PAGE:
Asian woman working at her laptop from home. Caption reads "VAT records – what do you need to keep?"

VAT records – what do you need to keep?

If your business is registered for VAT, you need to keep decent business records. These records must be complete, up-to-date and sufficient to enable you to calculate the VAT due to or from HMRC.

You’ll also need to maintain a VAT account and keep copies of your VAT invoices.

Let’s look at the range of business records you may need to keep, then talk about what keeping a VAT account means…

Business records

HMRC’s list of business records includes:

  • Annual accounts, including a profit and loss account
  • Bank statements and paying-in slips
  • Cash books and other account books
  • Purchase invoices
  • Copy sales invoices
  • Credit or debit notes issued or received
  • Orders and delivery notes
  • Purchase and sales books
  • Records of daily takings, such as till rolls
  • Import and export documents
  • Relevant business correspondence, plus
  • Any documents or certificates supporting special VAT treatment.

👉 The precise records you need to keep will depend on the type of your business. However, all businesses need to maintain a VAT account and keep copies of invoices.

👉 If your business is registered in Northern Ireland, you must also keep any documentation relating to dispatches and acquisitions of goods to or from the rest of the UK or any EU member states.

Your VAT account

👉 If you use Xero, QuickBooks or FreeAgent, you’re already covered🙂!

Your VAT account forms the link between your business records and your VAT return. All VAT-registered businesses must keep a VAT account.

To comply with Making Tax Digital (MTD), the account must be kept digitally (the clue’s in the name😉), either in a software package or on a spreadsheet.

To show the link between the output tax in your records and the output tax shown on your VAT return, you must keep a record of:

  • The output tax owed on sales
  • If your business is registered in Northern Ireland, the output tax owed on acquisitions from EU member states
  • Any tax required to be paid on behalf of a supplier under a reverse charge procedure
  • Tax that must be paid following a correction or adjustment for an error, plus
  • Any other adjustments required by the VAT rules.

You must also keep a record of the following to show the link between the input tax in your records and the input tax shown on your VAT return:

  • The input tax claimed on business purchases
  • If your business is registered in Northern Ireland, the input tax allowable on acquisitions from EU member states
  • Any tax that can be recovered following a correction or an adjustment for an error, plus
  • Any other necessary adjustments.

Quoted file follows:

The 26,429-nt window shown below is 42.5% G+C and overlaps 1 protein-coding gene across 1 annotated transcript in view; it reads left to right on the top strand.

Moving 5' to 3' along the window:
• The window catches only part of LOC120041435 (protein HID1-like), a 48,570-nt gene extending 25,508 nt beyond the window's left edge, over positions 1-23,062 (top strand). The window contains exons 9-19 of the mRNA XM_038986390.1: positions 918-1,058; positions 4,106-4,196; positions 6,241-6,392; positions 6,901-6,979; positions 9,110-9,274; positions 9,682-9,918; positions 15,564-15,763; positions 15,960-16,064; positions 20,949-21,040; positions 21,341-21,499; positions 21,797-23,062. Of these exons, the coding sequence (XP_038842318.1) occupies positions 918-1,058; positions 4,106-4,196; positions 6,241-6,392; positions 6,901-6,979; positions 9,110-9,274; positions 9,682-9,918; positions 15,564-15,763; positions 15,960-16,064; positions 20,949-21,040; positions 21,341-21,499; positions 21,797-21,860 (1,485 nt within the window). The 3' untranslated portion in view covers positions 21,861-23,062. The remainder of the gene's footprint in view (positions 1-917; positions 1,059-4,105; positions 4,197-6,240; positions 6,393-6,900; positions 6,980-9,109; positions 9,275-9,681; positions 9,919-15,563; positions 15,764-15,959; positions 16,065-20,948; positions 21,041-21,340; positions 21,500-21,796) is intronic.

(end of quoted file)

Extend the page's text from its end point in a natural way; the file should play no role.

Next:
The need to keep digital records

👉 Here again, if you use Xero, QuickBooks or FreeAgent, you’re covered😊!

To comply with the requirements of MTD for VAT, VAT-registered businesses must maintain certain records digitally and keep their accounts within ‘functional compatible software’. This means a software program or set of software programs, a product or set of products, or an application or set of applications, which can:

  • Record and preserve digital records
  • Provide HMRC with information and returns from data held in those digital records via an API (Application Programming Interface) platform, and
  • Receive information from HMRC using the API platform.

Where data is transferred between software packages, applications or products (for example, from a spreadsheet to the VAT return software), this must be via a digital link.

VAT invoices

VAT invoices issued are an important part of your business records, while VAT invoices received are the primary evidence for recovering VAT. Copies must be kept of all VAT invoices issued and received.

Maintaining records over time

The general rule is that business records for VAT purposes should be kept for at least six years.

Getting ready for registration?

Check out these resources:

👉 The blog post ‘New VAT thresholds – when can you register and deregister?’

👉 ‘VAT: An Introduction’, an online course covering:

  • How to register
  • What information you need to give HMRC
  • What you must do once you’re registered
  • How to file your VAT return in FreeAgent, Xero or QuickBooks

This course is free to Financial Resilience Hub members😊. If you’re not already a member, you can:

  • Buy the course for £49.99 (price correct at time of publication), or
  • Join The Hub for Q&A sessions, weekly finance and general business tips, in-person and online workshops and access to a growing resource of bite-sized online courses available 24/7. Uncover the full membership benefits.

📢❕The information in this blog post was correct at the time of writing. Please check with your accountant for the latest information or, if you don’t have an accountant, join the Financial Resilience Hub to get access to one ours! Alternatively, keep an eye on HMRC’s website for updates.


Photograph of Helen Monaghan (author)

Helen Monaghan is a Chartered Management Accountant, accredited NLP Practitioner & Finance Coach. Both a psychology graduate and an accountancy graduate, she has authored three business books, which beautifully bring together psychology, finance, and tax to empower the reader about money. Helen is the CEO of HM Finance Coaching & Advisory Ltd, a company that provides financial education and business mindset coaching to small businesses across the UK, in addition to accountancy services for limited companies in Scotland and across the UK. Helen is also the founder of The Financial Resilience Hub – find out how we can support you, and your business, to be financially resilient through our monthly membership.

© Helen Monaghan

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